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Topic: Arduino Mega 2560 R3 vs. Uno R3 for beginners {Raspberry Pi} (Read 14 times) previous topic - next topic

AMirza

Well I just got the Raspberry Pi a few days ago and am thinking about purchasing an Arduino to hook up to it. I am a complete beginner and am still learning about these topics.

I was just wondering what would be good for beginners, the Uno R3 or the 2560. The 2560 is only $5 more on this website: http://www.fasttech.com/products/1008/10000015/1101400

Which would be good for me? I don't mind spending an extra $5 if it will be a good long term investment, but in terms of simplicity, Raspberry Pi connectivity, etc. which should I buy?

And if you could also let me know what components are required, that would be great. It comes with a USB cable. I am also ordering a breadboard and various resistors/jumper wires/the whole deal that I should be able to use with the Raspberry Pi alone but also the Arudino.

Any help is appreciated, thanks in advance.

JD3

First off that board is a Chinese copy not a real Arduino.

First clue - it's $15.  Second, its a picture of the real Arduino Mega but the "Made in Italy" in the upper left corner is blocked out.

You might have a lot of problems with the fake Arduino, and some people here despise them.

As for the Mega vs. Uno, it depends what you are going to use it for.
If you want to learn basic electronics, how to let smoke out of components, the Uno is great.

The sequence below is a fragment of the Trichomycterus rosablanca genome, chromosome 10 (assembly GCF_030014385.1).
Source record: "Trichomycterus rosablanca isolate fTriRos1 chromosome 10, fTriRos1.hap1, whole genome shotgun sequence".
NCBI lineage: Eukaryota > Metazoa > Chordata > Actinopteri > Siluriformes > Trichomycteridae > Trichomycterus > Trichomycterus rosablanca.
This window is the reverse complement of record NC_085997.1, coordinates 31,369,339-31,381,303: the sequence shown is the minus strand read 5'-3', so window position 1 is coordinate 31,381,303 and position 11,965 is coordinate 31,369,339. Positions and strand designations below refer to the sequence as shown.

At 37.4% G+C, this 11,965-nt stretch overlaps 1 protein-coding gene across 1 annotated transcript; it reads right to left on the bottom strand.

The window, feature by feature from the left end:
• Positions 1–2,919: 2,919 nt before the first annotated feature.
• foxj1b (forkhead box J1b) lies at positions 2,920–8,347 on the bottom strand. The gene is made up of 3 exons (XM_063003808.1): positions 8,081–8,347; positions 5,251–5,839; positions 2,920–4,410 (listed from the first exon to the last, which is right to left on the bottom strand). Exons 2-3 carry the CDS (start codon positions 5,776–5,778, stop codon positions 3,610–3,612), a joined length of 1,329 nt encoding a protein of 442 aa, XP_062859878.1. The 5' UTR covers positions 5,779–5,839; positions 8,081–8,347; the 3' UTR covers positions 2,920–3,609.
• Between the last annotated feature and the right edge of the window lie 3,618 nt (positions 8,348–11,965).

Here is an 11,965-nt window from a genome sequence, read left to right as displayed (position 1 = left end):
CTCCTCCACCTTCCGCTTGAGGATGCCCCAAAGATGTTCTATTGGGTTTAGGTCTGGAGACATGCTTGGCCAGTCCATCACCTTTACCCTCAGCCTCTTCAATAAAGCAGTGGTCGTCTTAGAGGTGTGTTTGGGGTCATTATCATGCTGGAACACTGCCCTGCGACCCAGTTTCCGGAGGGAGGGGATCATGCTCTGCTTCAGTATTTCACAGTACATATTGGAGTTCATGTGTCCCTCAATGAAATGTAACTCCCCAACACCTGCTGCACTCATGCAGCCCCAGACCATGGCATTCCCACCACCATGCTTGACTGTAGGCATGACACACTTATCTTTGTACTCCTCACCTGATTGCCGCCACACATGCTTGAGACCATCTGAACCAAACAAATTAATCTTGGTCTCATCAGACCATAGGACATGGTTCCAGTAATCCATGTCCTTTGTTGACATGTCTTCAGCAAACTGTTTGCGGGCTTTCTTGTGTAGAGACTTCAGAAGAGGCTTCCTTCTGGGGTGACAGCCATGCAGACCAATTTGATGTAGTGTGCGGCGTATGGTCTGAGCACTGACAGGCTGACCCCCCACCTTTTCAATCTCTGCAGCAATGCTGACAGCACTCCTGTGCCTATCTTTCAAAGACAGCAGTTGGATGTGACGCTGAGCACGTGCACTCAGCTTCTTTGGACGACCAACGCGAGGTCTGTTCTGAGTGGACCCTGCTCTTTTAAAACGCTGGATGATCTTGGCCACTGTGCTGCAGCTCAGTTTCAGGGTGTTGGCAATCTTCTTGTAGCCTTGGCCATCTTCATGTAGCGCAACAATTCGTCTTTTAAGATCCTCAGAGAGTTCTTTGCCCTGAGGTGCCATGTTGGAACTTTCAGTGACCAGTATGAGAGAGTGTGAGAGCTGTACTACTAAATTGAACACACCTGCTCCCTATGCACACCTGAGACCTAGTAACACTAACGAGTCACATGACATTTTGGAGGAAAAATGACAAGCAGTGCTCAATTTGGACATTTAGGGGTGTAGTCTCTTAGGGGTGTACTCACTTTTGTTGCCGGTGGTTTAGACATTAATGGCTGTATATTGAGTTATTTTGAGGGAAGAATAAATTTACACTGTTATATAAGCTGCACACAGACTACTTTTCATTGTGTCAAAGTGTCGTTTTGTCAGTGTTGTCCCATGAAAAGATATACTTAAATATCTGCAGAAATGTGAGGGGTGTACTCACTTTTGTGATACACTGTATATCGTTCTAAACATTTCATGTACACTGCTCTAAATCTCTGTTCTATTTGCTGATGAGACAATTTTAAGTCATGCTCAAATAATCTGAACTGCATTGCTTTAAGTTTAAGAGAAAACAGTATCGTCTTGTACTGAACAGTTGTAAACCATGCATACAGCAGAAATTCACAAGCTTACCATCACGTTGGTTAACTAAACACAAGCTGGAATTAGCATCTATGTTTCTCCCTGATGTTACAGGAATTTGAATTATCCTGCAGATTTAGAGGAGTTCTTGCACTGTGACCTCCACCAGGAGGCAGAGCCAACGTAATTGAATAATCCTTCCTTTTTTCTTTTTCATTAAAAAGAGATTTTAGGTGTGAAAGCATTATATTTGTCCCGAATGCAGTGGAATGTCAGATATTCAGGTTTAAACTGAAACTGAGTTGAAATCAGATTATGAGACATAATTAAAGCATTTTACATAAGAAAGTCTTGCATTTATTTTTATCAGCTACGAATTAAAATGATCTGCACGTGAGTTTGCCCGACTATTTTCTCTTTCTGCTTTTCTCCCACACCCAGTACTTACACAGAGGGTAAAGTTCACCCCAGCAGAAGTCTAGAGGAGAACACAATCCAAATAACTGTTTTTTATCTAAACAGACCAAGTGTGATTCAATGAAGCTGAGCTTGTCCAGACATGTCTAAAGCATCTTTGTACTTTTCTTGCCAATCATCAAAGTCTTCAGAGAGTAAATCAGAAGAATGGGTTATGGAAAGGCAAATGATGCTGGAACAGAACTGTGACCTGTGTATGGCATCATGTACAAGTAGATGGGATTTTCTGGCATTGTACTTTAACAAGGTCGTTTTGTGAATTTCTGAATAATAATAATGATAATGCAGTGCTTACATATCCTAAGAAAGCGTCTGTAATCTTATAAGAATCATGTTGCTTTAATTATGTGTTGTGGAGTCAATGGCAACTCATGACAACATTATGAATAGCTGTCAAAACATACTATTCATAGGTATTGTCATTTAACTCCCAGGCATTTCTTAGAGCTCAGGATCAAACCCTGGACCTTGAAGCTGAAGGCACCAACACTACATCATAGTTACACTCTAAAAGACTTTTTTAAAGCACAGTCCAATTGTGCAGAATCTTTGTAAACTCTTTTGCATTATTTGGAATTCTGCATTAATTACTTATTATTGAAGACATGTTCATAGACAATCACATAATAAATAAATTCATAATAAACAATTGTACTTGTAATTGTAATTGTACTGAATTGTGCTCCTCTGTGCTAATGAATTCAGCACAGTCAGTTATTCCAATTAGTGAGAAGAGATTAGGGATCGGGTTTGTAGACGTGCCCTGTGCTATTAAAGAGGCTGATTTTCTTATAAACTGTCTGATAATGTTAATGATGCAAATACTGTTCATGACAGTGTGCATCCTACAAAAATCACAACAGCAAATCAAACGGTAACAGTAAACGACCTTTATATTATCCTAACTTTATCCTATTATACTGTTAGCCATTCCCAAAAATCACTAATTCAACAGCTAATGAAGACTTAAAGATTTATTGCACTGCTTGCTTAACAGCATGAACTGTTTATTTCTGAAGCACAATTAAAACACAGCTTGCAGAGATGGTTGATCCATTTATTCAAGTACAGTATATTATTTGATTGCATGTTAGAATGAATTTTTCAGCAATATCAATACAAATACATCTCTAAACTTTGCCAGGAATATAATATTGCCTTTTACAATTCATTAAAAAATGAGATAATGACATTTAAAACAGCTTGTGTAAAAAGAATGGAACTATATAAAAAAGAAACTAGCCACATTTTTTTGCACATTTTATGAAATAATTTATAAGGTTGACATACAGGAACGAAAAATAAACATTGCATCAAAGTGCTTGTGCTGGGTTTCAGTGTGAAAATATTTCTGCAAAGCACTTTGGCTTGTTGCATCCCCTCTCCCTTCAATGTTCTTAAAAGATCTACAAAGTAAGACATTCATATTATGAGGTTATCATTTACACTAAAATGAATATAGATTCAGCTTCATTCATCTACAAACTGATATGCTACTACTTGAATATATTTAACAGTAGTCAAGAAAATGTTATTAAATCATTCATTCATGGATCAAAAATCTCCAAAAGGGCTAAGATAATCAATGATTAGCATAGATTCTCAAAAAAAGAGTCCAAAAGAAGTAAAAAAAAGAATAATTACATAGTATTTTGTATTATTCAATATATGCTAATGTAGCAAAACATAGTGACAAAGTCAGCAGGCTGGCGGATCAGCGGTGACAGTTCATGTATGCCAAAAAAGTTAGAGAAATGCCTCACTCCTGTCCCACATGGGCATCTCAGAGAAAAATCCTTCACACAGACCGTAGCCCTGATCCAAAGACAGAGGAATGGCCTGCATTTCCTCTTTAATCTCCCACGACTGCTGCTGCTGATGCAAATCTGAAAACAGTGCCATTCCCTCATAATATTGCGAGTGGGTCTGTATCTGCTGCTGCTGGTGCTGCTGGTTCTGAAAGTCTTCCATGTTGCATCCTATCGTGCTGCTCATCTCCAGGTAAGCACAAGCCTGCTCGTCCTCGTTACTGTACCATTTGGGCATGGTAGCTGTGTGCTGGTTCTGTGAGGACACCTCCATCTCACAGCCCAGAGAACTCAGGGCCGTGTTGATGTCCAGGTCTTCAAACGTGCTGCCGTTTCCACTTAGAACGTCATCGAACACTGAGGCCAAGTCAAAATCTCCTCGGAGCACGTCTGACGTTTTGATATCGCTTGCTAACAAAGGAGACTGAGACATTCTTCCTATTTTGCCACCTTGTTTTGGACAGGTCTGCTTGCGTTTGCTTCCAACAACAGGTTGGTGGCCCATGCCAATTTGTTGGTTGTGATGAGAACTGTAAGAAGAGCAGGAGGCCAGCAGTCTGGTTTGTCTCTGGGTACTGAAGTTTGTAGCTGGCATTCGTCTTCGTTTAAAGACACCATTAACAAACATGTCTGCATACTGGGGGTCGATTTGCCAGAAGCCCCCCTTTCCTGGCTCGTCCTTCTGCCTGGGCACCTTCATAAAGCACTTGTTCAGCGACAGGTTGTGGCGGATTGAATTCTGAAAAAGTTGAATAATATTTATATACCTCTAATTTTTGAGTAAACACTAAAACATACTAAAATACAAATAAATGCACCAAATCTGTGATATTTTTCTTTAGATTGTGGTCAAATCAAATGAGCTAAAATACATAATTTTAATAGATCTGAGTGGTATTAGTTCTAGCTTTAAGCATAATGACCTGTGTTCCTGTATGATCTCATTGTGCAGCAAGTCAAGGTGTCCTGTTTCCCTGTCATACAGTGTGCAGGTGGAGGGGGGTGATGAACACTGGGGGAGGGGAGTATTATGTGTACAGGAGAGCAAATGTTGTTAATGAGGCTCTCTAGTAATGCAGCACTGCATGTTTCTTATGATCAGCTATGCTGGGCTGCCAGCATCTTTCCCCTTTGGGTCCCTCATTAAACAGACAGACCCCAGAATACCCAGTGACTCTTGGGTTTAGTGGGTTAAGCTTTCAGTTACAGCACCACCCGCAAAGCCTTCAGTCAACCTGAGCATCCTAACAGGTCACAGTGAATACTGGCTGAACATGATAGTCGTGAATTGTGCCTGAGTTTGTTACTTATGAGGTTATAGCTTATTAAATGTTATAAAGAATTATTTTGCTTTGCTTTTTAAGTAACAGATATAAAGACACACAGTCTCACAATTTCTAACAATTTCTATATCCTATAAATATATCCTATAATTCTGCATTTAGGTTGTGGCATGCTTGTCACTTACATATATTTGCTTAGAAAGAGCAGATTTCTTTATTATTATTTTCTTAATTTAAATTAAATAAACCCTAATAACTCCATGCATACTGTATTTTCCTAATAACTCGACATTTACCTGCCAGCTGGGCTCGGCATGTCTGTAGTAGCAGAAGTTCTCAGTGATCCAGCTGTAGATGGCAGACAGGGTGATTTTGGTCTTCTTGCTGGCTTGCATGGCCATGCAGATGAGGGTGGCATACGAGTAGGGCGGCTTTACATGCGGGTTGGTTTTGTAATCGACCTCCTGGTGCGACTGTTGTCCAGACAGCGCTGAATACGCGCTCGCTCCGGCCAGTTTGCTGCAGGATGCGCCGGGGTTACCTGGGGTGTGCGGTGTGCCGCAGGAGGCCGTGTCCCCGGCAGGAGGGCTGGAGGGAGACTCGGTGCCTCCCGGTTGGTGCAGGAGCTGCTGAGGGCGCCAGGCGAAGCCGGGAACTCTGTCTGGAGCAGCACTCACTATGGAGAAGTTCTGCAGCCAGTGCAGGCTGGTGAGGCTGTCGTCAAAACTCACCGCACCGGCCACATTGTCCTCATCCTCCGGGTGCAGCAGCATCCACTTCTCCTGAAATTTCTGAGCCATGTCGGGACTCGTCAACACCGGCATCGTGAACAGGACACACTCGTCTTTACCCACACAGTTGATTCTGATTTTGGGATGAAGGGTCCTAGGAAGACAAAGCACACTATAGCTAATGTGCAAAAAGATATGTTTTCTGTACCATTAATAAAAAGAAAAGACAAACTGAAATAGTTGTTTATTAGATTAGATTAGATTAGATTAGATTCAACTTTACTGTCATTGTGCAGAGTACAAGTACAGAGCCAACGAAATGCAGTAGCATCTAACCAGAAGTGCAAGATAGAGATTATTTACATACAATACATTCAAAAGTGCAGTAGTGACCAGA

The Mega has more "horsepower" under the hood, is larger and has many more digital and analog pins.
If you are only connecting a few sensor or components up the Uno is a better choice.

Also, if you connect something wrong and fry the main chip, it is easily replace with the Uno.
On the Mega you will be learning how to remove surface mounted ICs, reflow soldering, etc.

My main advice is buy the Arduino from a reputable dealer, such as Sparkfun or Adafruit.
You will be getting the real deal and supporting the inventors, not the copiers.
That little black caterpillar you just stepped on will set you back a few bucks....

AMirza

#2
Jan 05, 2013, 03:31 am Last Edit: Jan 05, 2013, 03:55 am by AMirza Reason: 1

First off that board is a Chinese copy not a real Arduino.

First clue - it's $15.  Second, its a picture of the real Arduino Mega but the "Made in Italy" in the upper left corner is blocked out.

You might have a lot of problems with the fake Arduino, and some people here despise them.

As for the Mega vs. Uno, it depends what you are going to use it for.
If you want to learn basic electronics, how to let smoke out of components, the Uno is great.

The Mega has more "horsepower" under the hood, is larger and has many more digital and analog pins.
If you are only connecting a few sensor or components up the Uno is a better choice.

Also, if you connect something wrong and fry the main chip, it is easily replace with the Uno.
On the Mega you will be learning how to remove surface mounted ICs, reflow soldering, etc.

My main advice is buy the Arduino from a reputable dealer, such as Sparkfun or Adafruit.